Last week I attended Peter Jacobi's, "Life in the Spotlight," workshop through the Highlights Foundation.
Alison Myers spoke with us about using social media. She advises using Twitter and Pinterest to connect with teachers and librarians.
I have been blogging, using Facebook, and Twitter for a while now, but Pinterest is new to me. Yesterday, I set up a couple of Pinterest boards for my book, The Ballad of Jessie Pearl.
You can view my boards here:
While I had fun making the boards, I'm still unsure how teachers and librarians will find them or exactly how to connect with these educators using Pinterest. I'm hoping by blogging and tweeting about my dilemma some knowledgeable writers will enlighten me.
Do you use Pinterest for networking with teachers and librarians? If so, how does it work for you?
Thursday, March 21, 2013
Saturday, March 16, 2013
With the poetry of plain speaking, Shannon Hitchcock recreates the daily drama of a vanished world.
This fast-paced historical novel is filled with enough factual detail, recognizable emotions, and personal drama to keep readers turning pages, eager to learn the final verse in the ballad of Jessie’s life. An author’s note about the story’s origins in actual events could inspire students to seek out family stories of their own.
—SCHOOL LIBRARY JOURNAL
Told in a believable first person, present-tense voice that emphasizes the immediacy of Jessie’s problems and her sometimes-raw emotions, Hitchcock’s debut also neatly captures a full flavor of the setting [a North Carolina tobacco farm] and period [1920s]. The aspects of many characters are also effectively revealed, mostly through authentic-sounding dialogue. ...A satisfying tale for readers who don’t require a fully happy ending.—KIRKUS REVIEWS
Hitchcock’s debut novel introduces 14-year-old Jessie Pearl, who endures more than her fair share of hardships, beginning with the death of her mother. Opening in 1922, the story follows the daily activities on the family’s North Carolina tobacco farm. ...Hitchcock’s story is gently and lovingly written, with elements drawn from her own family history. Its detailed honesty about the particular struggles of the period, especially for strong women (Maude, a no-nonsense midwife, is particularly memorable), is significant.—PUBLISHERS WEEKLY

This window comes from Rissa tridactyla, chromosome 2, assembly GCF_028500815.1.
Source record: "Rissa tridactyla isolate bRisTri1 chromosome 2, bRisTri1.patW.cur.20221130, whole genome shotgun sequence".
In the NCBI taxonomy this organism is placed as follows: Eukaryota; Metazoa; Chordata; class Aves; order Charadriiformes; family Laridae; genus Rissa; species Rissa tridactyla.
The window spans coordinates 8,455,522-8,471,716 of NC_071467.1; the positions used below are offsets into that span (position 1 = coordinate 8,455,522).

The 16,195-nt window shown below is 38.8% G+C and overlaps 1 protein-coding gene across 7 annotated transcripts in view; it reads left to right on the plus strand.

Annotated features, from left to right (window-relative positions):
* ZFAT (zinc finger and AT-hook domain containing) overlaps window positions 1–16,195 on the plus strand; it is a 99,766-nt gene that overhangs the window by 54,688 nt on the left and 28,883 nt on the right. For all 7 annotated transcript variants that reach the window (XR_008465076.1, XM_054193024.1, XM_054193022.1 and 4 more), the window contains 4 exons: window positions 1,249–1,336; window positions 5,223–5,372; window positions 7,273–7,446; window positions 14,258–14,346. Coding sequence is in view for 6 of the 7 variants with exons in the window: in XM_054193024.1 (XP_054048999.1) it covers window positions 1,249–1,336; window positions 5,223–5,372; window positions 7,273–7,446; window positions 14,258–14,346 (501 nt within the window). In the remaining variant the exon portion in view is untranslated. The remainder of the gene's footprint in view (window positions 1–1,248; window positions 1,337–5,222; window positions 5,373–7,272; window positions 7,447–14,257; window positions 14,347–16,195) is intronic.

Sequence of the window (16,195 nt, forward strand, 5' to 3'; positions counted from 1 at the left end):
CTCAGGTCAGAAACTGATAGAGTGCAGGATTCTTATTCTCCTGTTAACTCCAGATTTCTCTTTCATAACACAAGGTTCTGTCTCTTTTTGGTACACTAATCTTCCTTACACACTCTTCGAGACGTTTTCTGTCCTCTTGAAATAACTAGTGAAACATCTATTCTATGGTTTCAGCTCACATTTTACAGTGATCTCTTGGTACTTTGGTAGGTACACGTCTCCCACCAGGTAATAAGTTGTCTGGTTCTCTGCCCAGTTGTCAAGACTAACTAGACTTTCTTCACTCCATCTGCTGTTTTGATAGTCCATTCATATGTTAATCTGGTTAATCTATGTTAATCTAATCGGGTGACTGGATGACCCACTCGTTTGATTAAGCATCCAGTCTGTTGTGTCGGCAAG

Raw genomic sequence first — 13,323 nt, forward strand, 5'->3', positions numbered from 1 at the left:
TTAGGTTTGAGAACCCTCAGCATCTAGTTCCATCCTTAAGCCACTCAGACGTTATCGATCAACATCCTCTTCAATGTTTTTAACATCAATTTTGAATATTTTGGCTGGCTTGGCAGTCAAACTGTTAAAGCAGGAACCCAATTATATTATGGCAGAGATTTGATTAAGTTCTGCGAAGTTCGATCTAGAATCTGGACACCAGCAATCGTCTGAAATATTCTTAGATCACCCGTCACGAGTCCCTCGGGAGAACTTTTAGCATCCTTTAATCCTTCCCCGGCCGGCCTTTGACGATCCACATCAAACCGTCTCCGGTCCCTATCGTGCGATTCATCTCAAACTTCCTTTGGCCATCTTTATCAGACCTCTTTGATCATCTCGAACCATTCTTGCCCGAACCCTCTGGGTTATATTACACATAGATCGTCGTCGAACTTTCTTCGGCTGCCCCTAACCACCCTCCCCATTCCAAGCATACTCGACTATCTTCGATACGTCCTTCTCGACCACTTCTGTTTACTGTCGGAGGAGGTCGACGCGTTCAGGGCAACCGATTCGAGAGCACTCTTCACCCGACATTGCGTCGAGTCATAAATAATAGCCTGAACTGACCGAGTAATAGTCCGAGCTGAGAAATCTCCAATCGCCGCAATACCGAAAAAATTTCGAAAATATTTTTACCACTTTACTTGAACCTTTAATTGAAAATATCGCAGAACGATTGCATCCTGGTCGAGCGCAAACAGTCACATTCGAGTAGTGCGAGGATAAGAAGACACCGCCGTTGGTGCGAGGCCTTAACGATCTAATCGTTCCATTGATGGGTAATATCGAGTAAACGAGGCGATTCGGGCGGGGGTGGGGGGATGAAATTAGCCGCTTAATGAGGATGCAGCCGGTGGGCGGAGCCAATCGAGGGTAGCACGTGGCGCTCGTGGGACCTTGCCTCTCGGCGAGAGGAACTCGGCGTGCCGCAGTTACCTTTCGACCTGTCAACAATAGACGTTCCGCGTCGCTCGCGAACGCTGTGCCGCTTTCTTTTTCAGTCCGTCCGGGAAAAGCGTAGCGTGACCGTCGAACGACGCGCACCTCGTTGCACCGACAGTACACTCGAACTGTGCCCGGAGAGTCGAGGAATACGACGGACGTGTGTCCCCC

This is a beautifully written book based on the author's family history and gives teen readers an interesting glimpse at a time in our history when medical interventions were not as sophisticated as they are now and the impact of these limitations on families.
Hitchcock’s seemingly gentle tale ultimately reveals a powerful tension between Jessie’s love for her baby nephew and her deceased sister, and that of the equally strong pull for independence. .... First love, the risk and thrill of the unknown, a beautiful family that shores her up when she feels weak—all these forces tumble about in a believable manner as Jessie figures out her future one day at a time. You can almost hear the gentle fiddle tune playing in the background as she does so.
Rooted in Hitchcock's own family history, the story of Jessie Pearl has a sincere tone to it that many readers will appreciate. Jessie's character is particularly believable, and readers will be able to relate to her difficult choices. ....
[T]his could be a good choice for a classroom novel study.
—VOICE OF YOUTH ADVOCATES
In time for Women’s History Month, this book offers a realistic and heart-wrenching story of the choices, or lack of choices, women of earlier eras faced. Throughout the book readers will be eagerly awaiting the choice that Jessie makes to determine her future.
—READING TODAY ONLINE
Wednesday, March 6, 2013
My friend, Regine Gordon, hosted a reading and book signing in my honor yesterday. We were thrilled to welcome writers from all over the Tampa Bay Region. This picture is from the event.
Twenty-five percent of the night's proceeds will be donated to Metropolitan Ministries.